April 7, 2004 7:24 PM   Subscribe

Restaurant Industry Warns Members to Beware Strip-Search Hoax. "If anyone requests a manager or other employee to order someone to disrobe, ignore their request because it is a privacy invasion." Anyone want to supersize their sexual assault?
posted by squirrel (10 comments total)

From the second link:

"It is hard to believe this happened, but it is a real case," her attorney, Robert H. Wilde, told The Tribune. "This was literally the first job she had ever had and the two managers were the authority figures in her life at that moment."

The May 29 incident began when a man identifying himself as a McDonald's district manager called the franchise in the eastern Utah town of Roosevelt to report that a little girl's coin purse had been stolen and that the plaintiff was a suspect, according to court documents.

Over the next two hours, the two on-duty managers--a man and a woman--allegedly followed the caller's instructions to "pat search" the woman, to search her car and then strip-search her.
posted by squirrel at 7:30 PM on April 7, 2004

posted by quonsar at 8:51 PM on April 7, 2004

What kind of idiot does this based on a phone call from someone they don't know? Perhaps it is the McDonalds approach to training management staff that insists on total obedience at fault, but still, surely the two managers were reasonably intelligent adults and alarm bells should have been ringing all over the place.
posted by dg at 9:10 PM on April 7, 2004

surely the two managers were reasonably intelligent adults

Apparently not.

Makes me wonder if I could call a McD manager and have them deposit the daily earnings in a paper bag on my front porch. ...because, y'know, I'm the regional manager and I need the money because I'm doing a recount of their daily totals. Really, I swear.
posted by aramaic at 9:22 PM on April 7, 2004

After reading this, it became clear to me why most Americans reportedly still support the occupation of Iraq.

And, to be clear, by my use of "supersize" I didn't mean to make light of the sexual assault aspect of these incidents, but rather to draw attention to the McDonald's corporation which hosted some of the crime scenes. In hindsight, it was a poor choice.
posted by squirrel at 9:31 PM on April 7, 2004

(just created a login for the first link, posted to bugme not, but until it is added it's user: pass: bogus1)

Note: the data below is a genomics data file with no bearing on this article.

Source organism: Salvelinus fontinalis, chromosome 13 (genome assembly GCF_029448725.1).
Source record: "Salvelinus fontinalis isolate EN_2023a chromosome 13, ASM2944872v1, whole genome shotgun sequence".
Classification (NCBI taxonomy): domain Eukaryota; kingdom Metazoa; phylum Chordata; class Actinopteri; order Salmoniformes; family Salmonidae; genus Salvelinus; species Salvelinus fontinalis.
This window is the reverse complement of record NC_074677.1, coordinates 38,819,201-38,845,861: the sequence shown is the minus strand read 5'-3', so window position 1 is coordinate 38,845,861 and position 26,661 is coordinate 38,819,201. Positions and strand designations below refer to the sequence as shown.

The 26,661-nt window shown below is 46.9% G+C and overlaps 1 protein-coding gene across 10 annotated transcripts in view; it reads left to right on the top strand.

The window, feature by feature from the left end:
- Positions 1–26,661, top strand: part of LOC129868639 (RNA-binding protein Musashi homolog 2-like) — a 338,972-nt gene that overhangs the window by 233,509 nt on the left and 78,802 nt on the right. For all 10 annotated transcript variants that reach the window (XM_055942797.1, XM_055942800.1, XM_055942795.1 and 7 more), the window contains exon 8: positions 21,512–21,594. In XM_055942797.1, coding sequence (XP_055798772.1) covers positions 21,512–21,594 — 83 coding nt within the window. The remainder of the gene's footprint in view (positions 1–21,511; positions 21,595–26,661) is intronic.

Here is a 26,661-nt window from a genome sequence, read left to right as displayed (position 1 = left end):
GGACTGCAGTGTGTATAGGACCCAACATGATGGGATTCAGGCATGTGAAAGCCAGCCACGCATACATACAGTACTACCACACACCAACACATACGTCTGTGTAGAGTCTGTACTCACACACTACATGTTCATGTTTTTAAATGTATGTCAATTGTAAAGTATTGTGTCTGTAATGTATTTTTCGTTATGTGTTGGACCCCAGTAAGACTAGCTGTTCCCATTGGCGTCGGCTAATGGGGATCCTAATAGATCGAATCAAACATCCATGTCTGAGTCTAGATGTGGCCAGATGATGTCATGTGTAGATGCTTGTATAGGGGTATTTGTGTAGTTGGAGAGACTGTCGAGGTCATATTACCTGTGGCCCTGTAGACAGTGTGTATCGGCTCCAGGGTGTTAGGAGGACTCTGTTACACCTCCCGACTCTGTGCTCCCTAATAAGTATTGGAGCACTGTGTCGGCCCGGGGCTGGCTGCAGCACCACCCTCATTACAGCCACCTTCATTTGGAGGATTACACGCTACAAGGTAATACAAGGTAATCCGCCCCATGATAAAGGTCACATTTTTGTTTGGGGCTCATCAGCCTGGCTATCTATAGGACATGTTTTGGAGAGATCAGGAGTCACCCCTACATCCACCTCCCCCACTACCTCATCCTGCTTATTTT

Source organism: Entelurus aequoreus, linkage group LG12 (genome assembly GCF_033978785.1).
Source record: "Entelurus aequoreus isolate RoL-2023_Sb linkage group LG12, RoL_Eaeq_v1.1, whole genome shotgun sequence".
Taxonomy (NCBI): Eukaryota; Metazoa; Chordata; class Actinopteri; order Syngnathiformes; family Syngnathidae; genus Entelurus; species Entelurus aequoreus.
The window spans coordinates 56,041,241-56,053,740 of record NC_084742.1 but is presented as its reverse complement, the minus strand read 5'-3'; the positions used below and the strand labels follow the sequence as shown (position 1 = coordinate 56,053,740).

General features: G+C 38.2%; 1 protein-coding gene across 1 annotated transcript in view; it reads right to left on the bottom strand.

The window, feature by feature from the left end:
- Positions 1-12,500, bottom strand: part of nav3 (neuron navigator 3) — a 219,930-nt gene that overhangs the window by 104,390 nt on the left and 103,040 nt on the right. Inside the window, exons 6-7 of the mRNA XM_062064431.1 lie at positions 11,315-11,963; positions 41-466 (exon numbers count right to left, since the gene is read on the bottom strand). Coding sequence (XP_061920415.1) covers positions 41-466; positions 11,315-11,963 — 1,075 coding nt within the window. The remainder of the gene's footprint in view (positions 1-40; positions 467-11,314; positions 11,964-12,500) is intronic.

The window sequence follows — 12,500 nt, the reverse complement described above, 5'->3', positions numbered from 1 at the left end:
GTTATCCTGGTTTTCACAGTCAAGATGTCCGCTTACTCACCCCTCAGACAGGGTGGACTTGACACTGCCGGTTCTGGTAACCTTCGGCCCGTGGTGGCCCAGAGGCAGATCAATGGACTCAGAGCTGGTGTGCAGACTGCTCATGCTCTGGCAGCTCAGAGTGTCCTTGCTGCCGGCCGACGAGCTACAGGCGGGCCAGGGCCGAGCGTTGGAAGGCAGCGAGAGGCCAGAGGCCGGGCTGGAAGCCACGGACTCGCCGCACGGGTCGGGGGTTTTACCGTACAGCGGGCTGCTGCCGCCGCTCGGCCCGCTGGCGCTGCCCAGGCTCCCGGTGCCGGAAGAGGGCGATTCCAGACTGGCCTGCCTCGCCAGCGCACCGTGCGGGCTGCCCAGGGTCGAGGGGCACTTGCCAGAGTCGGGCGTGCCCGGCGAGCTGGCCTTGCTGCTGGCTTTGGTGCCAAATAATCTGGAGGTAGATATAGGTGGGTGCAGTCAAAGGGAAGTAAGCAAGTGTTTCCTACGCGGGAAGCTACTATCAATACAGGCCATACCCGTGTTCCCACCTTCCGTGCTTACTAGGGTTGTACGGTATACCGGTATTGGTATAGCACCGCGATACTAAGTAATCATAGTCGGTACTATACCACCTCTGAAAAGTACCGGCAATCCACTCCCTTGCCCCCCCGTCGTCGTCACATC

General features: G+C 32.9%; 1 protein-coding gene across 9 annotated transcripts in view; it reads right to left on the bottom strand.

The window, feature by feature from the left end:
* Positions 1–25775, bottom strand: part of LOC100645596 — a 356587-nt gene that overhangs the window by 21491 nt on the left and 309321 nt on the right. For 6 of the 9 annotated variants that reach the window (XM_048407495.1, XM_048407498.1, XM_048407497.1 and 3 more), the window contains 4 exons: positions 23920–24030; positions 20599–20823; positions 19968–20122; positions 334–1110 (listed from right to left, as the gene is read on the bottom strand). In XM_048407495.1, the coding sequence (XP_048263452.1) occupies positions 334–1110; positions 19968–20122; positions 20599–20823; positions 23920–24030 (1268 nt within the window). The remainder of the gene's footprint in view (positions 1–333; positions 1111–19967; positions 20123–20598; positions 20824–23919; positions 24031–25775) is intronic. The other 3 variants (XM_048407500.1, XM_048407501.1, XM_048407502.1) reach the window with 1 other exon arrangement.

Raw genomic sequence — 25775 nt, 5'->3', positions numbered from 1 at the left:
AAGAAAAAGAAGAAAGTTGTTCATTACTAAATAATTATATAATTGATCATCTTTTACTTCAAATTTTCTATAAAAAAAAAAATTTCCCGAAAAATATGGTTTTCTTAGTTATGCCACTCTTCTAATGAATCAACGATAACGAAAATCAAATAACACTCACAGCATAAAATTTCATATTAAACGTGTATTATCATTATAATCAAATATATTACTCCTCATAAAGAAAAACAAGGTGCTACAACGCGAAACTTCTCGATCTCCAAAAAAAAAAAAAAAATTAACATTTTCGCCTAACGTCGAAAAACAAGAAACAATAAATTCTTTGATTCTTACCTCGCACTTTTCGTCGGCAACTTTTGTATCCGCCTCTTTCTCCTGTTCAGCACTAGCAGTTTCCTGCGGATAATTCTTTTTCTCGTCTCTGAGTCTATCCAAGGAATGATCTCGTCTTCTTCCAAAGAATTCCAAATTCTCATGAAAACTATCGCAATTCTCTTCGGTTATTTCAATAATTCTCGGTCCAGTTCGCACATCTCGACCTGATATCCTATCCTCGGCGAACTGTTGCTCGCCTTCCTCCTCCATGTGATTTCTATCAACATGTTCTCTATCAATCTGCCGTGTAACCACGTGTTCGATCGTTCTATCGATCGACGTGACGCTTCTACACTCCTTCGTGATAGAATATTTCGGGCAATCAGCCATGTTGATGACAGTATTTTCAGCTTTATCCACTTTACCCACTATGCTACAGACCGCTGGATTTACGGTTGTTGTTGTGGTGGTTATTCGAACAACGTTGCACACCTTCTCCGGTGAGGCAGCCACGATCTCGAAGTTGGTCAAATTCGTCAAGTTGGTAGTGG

From the first article:
Wendy's also reminded its managers that any searches of employees must not be physical and that employees cannot be asked to take off their clothes, except coats, shoes or a hat, according to Bob Bertini, a spokesman for Wendy's.

"Strip searches are not to be conducted under no circumstances," Bertini told The Post and Courier

Since it's not to be conducted under no circumstances, the obvious implication is that under the opposite of "no circumstances" (which would be some circumstances I suppose) it is permissible. Yay! Mr. Bertini says Wendy's supports strip searches!
posted by ehintz at 9:59 PM on April 7, 2004

What kind of idiot does this based on a phone call from someone they don't know?

Hmm... what was the name of that researcher in the '60s who phoned up nurses and found that they would inject patients with overdoses of drugs, just because he said he was a doctor -- and not even a doctor they actually knew? (Don't worry, another nurse stopped them before they actually did it).

This sounds to me rather like that.
posted by reklaw at 10:02 PM on April 7, 2004

The Milgram experiment isn't what you're referring to, reklaw, but it's something similar.
posted by PrinceValium at 10:23 PM on April 7, 2004

This is actually a decently common occurrence (not everyday, mind you, but a familiar enough formula on Obscure Store).

As for Milgram, it's interesting as heck (and certainly tangentially related to what reklaw said) but I'm not sure I'd say it applies here. It's not so much a matter of obedience we're looking at so much as a matter of gullibility.
posted by rafter at 11:10 PM on April 7, 2004

On the contrary, it's absolutely a matter of obedience. The man on the phone seems to know what he's talking about, and it's safer to obey than to risk the unexpected costs of independent action.
posted by PrinceValium at 1:31 AM on April 8, 2004

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